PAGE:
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Final arguments begin in case of Quebecers seeking assisted death

Nicole Gladu, who is incurably ill, arrives at the courthouse in Montreal on Monday, January 7, 2019. THE CANADIAN PRESS/Paul Chiasson

Two Quebecers suffering from incurable degenerative diseases are arguing that laws governing medical assistance in dying are unconstitutional and that legislators exceeded their powers by setting overly strict criteria.

The case brought by Nicole Gladu and Jean Truchon against the governments of Quebec and Canada entered its final phase Monday with the beginning of closing arguments before Quebec Superior Court Justice Christine Baudouin.

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Under federal law, a person’s natural death must be “reasonably foreseeable” before they can receive medical assistance in dying. The Quebec law similarly says people must “be at the end of life.”

Because Gladu and Truchon did not meet the criteria, doctors turned down their requests.

They are asking the court to allow doctors to provide them with medical assistance in dying and to invalidate the articles of the federal and provincial laws that blocked their requests.

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They argue the 2015 Supreme Court of Canada decision that decriminalized medical assistance in dying established suffering, not imminent death, as the most important consideration.

“I want to continue, as much as possible, to control my destiny,” Gladu said outside the courtroom.

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She said it is not a question of wanting to die.

“I want to stop the suffering. So, the death is not the object of my approach, the death is a means. But it’s not the objective,” she told reporters. “For me living like I am actually, it’s an existence, much more than a life.”

Jean-Pierre Menard, the lawyer representing Gladu and Truchon, said lawmakers went beyond what was spelled out in the Supreme Court’s 2015 Carter decision.

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“Carter allowed medical assistance in dying based on suffering throughout life: no matter at what point in life it occurs, when it is intolerable, you have the right to medical assistance in dying, as long as certain other conditions are met,” Menard said.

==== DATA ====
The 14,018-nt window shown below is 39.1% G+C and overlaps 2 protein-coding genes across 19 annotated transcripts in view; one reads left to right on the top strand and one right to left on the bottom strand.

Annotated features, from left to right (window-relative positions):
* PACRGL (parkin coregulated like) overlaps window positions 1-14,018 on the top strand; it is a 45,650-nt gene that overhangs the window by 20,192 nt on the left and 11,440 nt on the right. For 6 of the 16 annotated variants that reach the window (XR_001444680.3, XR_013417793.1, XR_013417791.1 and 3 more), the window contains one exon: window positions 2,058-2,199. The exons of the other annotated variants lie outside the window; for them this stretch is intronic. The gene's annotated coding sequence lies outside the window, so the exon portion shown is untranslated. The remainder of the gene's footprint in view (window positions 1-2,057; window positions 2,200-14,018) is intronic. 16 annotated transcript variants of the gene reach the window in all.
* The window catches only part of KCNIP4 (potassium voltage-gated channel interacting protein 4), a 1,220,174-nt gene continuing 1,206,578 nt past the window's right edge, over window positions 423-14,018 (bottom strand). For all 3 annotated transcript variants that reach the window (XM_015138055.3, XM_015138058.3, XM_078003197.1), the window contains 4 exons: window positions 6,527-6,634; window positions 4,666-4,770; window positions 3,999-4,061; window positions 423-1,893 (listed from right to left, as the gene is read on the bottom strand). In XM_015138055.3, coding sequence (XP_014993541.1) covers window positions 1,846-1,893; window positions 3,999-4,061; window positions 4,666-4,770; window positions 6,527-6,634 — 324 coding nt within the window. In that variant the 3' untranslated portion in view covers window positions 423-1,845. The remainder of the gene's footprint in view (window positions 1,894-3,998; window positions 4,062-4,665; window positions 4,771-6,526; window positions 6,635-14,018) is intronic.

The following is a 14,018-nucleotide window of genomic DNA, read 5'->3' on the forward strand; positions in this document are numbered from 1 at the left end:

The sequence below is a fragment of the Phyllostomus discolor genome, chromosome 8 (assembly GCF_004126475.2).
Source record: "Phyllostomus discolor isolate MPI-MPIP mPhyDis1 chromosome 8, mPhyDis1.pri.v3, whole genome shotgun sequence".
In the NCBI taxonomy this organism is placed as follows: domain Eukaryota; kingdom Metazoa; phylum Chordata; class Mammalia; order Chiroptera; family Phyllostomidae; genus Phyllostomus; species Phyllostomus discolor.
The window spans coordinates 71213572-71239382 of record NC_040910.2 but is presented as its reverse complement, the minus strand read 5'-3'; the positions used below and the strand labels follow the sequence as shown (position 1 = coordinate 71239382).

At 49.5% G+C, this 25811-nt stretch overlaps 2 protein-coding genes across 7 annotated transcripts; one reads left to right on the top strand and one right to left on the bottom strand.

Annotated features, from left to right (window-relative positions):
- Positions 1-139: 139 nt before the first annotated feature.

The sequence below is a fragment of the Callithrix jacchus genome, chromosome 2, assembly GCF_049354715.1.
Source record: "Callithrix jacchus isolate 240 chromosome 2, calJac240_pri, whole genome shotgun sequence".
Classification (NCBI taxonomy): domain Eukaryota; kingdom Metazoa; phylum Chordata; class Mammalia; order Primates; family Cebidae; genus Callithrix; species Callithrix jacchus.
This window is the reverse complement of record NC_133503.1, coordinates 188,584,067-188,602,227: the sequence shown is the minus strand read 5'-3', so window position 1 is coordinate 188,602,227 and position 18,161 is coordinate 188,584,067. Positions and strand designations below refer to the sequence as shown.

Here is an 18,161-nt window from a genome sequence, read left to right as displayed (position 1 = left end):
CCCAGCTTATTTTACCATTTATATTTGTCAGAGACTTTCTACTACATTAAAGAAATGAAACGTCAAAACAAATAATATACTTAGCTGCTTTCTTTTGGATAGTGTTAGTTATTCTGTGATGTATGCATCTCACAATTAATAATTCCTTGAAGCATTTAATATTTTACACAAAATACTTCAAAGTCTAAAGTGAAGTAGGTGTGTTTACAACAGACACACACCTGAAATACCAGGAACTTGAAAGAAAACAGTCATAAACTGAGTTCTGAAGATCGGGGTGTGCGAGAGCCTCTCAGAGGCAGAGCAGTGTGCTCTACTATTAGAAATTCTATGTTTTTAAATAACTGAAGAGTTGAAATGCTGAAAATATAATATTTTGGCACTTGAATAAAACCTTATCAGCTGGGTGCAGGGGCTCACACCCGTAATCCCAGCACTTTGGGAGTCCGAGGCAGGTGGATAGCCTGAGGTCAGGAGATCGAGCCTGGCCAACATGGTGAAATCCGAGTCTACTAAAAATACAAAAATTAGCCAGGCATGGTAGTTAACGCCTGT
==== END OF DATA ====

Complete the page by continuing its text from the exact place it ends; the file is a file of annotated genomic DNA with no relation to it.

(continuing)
“The federal government decided that it would only be terminal illnesses that generated the right to medical assistance in dying.”

He told the judge the federal legislation on medical assistance in dying represents “the first time the federal government has enacted a law that shrinks rights issued by the Supreme Court.”

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Lawyers for the provincial and federal governments have said the criterion that someone be at the end of life or that death be reasonably foreseeable is necessary to protect vulnerable people, such as those who are suicidal or have psychiatric problems.

Gladu said there are already other safeguards to protect the vulnerable, such as the requirements that someone be capable of giving consent, be informed and not be subject to external pressure.

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Gladu, who suffers from post-polio syndrome, said she is hoping for a quick resolution of her case before her condition worsens.

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If it is not resolved by the end of 2019, she said she will go to Switzerland where she is eligible to receive medical assistance in dying.

“I am lucky to have the means that allow me to do that,” she said

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Arguments are scheduled to continue until Feb. 28.

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